This is just one more scam that you should be aware of, and one more reason to keep your private and personal information safe.

Robert Siciliano personal security and identity theft expert and speaker is the author of Identity Theft Privacy: Security Protection and Fraud Prevention: Your Guide to Protecting Yourself from Identity Theft and Computer Fraud. See him knock’em dead in this Security Awareness Training video.

Be aware of all these Confidence Crimes

Criminals have a reliance on tricking victims to get access to account information, like passwords. This is known as social engineering, and is also called a “confidence crime.” These come in many forms:

Do Not Take the Bait of These Phishermen

  • A phishing email that targets a specific person is known as spear-phishing. A spear-phishing email looks like an email that might come from a legitimate company to a specific person. For example, a thief might send a fake email to a company’s employee who handles money or IT. It looks like the email is from the CEO of the company, and it asks the employee for sensitive information, such as the password for a financial account or to transfer funds somewhere.
  • Telephones are used for phishing, too, also called “vishing,” which is a combination of phishing and voicemail.
  • Fake invoices are also popular among hackers and scammers. In this case, a fake invoice is sent to a company that looks like one from a legitimate vendor. Accounting pays the invoice, but the payment actually goes to a hacker.
  • Another scam is when a bad guy leaves a random USB drive around the office or in a parking lot. His hope is that someone will find it, get nosy, and insert it into their computer. When they do, it releases malware onto the network.
  • Cyber criminals also might try to impersonate a vendor or company employee to get access to business information.
  • If someone calls, if you get an email, if the doorbell rings, or if someone enters your office, always look at it with suspicion.

Be thoughtful about security:

  • Set up all bank accounts with two-factor authentication. All web-based email accounts should have two factor authentication. This way, even if a hacker gets your password, they still can’t access your accounts.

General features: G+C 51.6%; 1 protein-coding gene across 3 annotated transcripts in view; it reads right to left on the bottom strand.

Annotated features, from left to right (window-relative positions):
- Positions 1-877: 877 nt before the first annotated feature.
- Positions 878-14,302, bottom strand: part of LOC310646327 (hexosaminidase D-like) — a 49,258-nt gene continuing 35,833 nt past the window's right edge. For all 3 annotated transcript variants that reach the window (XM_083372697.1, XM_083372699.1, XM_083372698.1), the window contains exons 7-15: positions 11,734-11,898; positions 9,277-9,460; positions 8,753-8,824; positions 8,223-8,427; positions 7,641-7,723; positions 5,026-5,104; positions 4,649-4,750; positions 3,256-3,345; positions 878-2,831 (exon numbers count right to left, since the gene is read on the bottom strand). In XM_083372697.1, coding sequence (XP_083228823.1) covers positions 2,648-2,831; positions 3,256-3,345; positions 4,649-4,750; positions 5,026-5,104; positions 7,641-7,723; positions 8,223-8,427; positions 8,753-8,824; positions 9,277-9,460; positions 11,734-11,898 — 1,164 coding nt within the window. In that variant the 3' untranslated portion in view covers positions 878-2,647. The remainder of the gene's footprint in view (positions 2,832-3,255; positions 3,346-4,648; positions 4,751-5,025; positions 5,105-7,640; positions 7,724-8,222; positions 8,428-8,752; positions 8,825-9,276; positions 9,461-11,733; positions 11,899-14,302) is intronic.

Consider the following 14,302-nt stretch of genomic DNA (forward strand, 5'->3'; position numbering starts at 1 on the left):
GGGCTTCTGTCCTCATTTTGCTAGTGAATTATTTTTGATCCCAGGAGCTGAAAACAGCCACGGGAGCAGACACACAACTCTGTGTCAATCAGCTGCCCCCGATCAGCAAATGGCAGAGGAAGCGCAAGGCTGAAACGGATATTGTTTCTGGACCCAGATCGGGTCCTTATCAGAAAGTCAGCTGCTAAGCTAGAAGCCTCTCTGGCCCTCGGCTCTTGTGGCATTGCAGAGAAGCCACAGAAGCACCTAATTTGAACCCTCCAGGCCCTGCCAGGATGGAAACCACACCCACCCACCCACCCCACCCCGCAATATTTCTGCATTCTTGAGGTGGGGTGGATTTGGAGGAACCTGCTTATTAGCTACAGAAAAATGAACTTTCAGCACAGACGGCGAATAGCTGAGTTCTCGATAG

• Train staff to be careful about what they post on social media, such as the nickname the CEO goes by in the office.
  • Do not click any link inside of an email. These often contain viruses that can install themselves on your network.
  • Any requests for money or other sensitive data should be verified over the phone or in-person. Never just give the information in an email.
  • All money transfers should require not one, but two signatures.
  • Make sure all employees are fully trained to recognize a phishing attempt. Also, make sure to stage phishing simulation attempts to make sure they are following protocol.
  • Help people understand the importance of looking out for things like a new email address for the CEO or Kathy in accounting suddenly signing her name Kathi.
  • Also, teach staff to report any uncharacteristic behaviors with long-time vendors or even fellow coworkers.

I once presented a security awareness program to a company that was almost defrauded. They hired me because of an email accounting had received from the CEO. The CEO sent a nice proper letter to accounting requesting payment be made to a specific known vendor.

A number of things were wrong with the email. First and foremost, like I mentioned, the email was nice and proper. Apparently the CEO isn’t all that nice, is somewhat of a bully, and all his communications are laden with profanity. So the red flags, where the fact that the email was nice. Imagine.

Robert Siciliano personal security and identity theft expert and speaker is the author of Identity Theft Privacy: Security Protection and Fraud Prevention: Your Guide to Protecting Yourself from Identity Theft and Computer Fraud. See him knock’em dead in this Security Awareness Training video.

10 Internet Security Myths that Small Businesses Should Be Aware Of

Most small businesses don’t put as much focus on internet security as they probably should. If you are a small business owner or manager, not focusing on internet security could put you in a bad spot. Are you believing the myths about internet security or are you already using best practices? Here’s a few of the most common myths…take a look to see where you truly stand:

Myth – All You Need is a Good Antivirus Program

Do you have a good antivirus program on your small business network? Do you think that’s enough? Unfortunately, it’s not. Though an antivirus program is great to have, there is a lot more that you have to do. Also, keep in mind that more people than ever are working remotely, and odds are good that they are working on a network that is not secured.

Myth – If You Have a Good Password, Your Data is Safe

Yes, a strong password is essential to keeping your information safe, but that alone is not going to do much if a hacker is able to get it somehow. Instead, setting up two-factor authentication is essential. This is much safer. Also make sure that your team doesn’t write their passwords down and keep them close to the computer or worse, use the same passwords across multiple critical accounts.

Myth – Hackers Only Target Large Businesses, So I Don’t Have to Worry

Unfortunately, many small business owners believe that hackers won’t target them because they only go after big businesses. This isn’t true, either. No one is immune to the wrath of hackers, and even if you are the only employee, you are a target.